AS OBAMA STATED WHILE CAMPAIGNING, IT WILL TAKE PROGRESSIVE TAXATION TO REVERSE WEALTH INEQUITY CAUSED BY MASSIVE CORPORATE FRAUD AND CORPORATIONS NEED TO PAY THEIR FAIR SHARE!
'Ms. Mizeur's pledges to more than double the minimum wage by 2022, mandate paid sick leave for all workers and allow local jurisdictions to levy a 1-cent surcharge on the sales tax to fund school construction could prove too big a shock to the economy'
I will look at Maryland's current cast of governor's race characters just to talk about progressive taxation. Let's look at Mizeur who is being touted as being liberal when she is in fact neo-liberal----two opposites! She sounds liberal when she speaks of doubling the minimum wage yet running on having a $15 an hour wage in 2022 is outrageous! The Living Wage right now is $15 and by 2022 it may well be $22. So, this is absolutely a slap in the face to low-wage workers and those fighting for a return to a first world economy. Remember, our economy is stagnant for, among other things, the fact that the low wage workers have no disposable income to be consumers. So a return of a strong middle-class and low-wage earners that can support themselves and family all spurs the economy. The impoverishment now is what has the US stagnant waiting for that growing middle-class overseas!
Mizeur wants a 1cent surcharge on sales tax to fund school building. Sales taxes are regressive, not progressive as it is the middle/lower class that spend all their money on purchases while the upper class spend much of their wealth on investments. So, Heather is coming right back to the people who have been hit hard by O'Malley and his EXCESSIVELY REGRESSIVE REVENUE FEES, FINES, TAXES, AND GAMBLING AGENDA! Remember, we could fund all school rebuilding by simply recovering the billions of dollars yet owed the state from financial fraud. Rather, we are maxed up the wazzoo in Wall Street financial instruments handing hundreds of millions more to the banks that owe us! Even if we ignore banks, the corporate fraud is enormous! Tax them for infrastructure development!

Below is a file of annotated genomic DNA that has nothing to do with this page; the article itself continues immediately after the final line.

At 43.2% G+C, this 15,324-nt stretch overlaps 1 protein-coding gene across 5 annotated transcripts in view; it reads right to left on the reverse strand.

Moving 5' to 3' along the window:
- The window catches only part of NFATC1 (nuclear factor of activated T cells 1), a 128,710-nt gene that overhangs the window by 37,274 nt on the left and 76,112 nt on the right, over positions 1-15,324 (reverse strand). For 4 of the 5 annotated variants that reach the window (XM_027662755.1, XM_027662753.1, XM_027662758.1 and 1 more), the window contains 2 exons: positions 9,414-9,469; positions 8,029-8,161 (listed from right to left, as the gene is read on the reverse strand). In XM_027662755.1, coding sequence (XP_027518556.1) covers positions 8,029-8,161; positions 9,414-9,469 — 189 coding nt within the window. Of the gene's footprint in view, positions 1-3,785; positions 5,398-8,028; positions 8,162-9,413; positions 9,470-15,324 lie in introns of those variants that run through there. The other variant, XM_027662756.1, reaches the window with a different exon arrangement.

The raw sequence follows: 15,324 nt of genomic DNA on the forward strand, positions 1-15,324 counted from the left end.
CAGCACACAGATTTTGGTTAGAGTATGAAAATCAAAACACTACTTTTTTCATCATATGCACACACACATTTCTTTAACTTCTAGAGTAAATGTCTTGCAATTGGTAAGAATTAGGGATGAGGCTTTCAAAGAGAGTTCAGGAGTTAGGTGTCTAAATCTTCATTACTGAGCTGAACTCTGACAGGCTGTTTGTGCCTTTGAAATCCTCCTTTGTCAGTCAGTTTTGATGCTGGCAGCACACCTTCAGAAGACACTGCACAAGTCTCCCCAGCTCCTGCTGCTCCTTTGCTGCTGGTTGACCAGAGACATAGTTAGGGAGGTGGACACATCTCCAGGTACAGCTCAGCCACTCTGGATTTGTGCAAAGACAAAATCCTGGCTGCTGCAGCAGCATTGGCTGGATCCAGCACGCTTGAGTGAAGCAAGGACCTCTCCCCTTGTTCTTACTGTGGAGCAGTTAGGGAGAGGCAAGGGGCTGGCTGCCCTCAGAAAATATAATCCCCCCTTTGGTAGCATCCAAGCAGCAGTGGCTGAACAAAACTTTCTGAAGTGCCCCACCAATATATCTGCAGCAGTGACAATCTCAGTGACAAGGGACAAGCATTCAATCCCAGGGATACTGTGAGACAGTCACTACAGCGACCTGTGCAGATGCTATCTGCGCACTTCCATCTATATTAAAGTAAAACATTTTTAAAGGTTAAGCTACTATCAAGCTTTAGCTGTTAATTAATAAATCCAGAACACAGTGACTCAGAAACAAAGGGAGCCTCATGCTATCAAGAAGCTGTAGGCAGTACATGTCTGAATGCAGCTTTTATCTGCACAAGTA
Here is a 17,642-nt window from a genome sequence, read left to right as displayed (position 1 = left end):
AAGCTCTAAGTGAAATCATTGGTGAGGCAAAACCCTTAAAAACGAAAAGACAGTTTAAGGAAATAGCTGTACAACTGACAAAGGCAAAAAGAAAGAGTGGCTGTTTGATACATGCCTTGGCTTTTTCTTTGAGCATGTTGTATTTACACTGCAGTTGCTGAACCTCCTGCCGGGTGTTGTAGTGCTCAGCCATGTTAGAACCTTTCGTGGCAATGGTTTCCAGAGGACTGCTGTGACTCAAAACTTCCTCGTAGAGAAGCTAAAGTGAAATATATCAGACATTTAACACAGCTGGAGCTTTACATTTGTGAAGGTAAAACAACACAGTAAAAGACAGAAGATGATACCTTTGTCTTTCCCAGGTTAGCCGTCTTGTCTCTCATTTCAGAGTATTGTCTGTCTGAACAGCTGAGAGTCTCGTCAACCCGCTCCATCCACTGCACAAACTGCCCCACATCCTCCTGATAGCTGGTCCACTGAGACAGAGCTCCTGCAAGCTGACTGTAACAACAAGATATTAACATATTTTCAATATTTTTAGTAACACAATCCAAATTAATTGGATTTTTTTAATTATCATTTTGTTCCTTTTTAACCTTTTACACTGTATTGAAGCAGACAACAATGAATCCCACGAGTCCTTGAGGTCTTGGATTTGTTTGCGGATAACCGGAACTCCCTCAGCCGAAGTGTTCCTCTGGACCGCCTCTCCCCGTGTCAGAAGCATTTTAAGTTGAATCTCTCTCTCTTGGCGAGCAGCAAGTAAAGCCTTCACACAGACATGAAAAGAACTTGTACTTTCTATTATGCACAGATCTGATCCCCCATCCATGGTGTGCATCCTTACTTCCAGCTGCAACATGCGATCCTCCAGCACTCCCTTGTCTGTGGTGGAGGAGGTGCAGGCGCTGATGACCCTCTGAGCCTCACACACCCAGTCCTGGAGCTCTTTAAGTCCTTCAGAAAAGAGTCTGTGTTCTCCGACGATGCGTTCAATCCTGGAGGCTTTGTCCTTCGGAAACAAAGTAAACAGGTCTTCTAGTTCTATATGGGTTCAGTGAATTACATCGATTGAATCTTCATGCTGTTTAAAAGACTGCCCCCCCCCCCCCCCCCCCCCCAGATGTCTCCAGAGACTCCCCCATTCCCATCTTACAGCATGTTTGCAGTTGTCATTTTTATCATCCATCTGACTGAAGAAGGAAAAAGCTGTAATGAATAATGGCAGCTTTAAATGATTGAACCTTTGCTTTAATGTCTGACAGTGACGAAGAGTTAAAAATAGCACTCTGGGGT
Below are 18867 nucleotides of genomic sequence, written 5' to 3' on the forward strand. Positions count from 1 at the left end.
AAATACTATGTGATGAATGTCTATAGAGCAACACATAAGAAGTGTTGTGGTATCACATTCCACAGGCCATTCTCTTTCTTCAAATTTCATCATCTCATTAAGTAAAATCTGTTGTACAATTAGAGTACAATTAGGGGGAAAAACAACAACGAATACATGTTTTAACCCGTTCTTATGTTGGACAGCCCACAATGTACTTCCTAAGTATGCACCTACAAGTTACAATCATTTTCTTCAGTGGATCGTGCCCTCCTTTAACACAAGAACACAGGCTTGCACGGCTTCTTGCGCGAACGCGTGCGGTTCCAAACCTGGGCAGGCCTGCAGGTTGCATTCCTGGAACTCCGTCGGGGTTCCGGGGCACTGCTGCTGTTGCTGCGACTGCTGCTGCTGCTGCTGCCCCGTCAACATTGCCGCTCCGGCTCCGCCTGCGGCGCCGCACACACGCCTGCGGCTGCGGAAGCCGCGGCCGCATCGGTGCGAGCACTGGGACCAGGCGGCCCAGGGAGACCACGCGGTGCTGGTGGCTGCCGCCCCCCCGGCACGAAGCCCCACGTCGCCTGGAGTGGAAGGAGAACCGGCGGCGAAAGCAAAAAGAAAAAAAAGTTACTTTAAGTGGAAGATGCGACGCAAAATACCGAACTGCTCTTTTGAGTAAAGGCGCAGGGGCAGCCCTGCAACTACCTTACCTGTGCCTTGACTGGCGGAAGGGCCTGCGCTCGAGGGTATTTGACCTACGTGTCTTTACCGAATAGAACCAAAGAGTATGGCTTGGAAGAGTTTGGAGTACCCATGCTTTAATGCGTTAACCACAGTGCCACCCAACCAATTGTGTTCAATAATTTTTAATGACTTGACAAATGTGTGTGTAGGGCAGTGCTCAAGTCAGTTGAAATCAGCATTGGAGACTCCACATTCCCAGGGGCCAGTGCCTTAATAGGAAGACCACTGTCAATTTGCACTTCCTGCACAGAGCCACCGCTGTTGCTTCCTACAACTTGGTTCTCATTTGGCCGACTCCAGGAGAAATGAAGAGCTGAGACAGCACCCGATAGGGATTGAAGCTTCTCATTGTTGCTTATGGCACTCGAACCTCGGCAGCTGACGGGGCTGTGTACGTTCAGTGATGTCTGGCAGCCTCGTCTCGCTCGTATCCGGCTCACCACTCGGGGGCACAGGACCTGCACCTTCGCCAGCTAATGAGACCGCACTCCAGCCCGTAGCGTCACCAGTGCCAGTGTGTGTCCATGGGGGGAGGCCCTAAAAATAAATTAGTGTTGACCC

BUT THEY WILL LEAVE!!!!!!! GOOD! WE WANT CORPORATE CITIZENS, NOT CORPORATE WELFARE!
'Attorney General Douglas F. Gansler would cut the corporate income tax rate to 6 percent and would raise the threshold for inheritance taxes from $1 million to $5 million. He, like Mr. Craig, has promised tax breaks for pension income'.
Raise your hand if you see that corporate tax evasion has ruined this country.....EVERYONE!!!! The bigger a corporation gets the more it evades. So, we want small businesses that get tax relief and big businesses that pay a strong tax rate. If they leave, we will replace that work with lots of small businesses now won't we! So, we want global corporations to leave because they are corporate rule. If they stay they need to pay! Ending subsidies in the form of tax breaks, donation restriction, and corporate welfare subsidies. We don't even have to raise corporate taxes right away as just enforcing existing law will bring in needed revenue.
'raising income taxes on high earners should be approached with caution because it would also ensnare many small businesses that file under the personal rather than corporate income tax system'.
If I hear one more time this mantra about small businesses as individual filers I will implode. We heard in the 2010 tax reform issues that basically extended all of Bush tax cuts that we needed to go to $450,000 to meet the promise of 'no tax hikes on the middle-class'.......HELLO!!! THAT IS NOT MIDDLE-CLASS AND IT IS NOT SMALL BUSINESS. So, thinking that raising taxes on high-income earners.....$250,000 and above would ensnare small businesses is crazy. The numbers of small businesses falling into this category, $250,000 - 450,000 has proven to be a small percentage.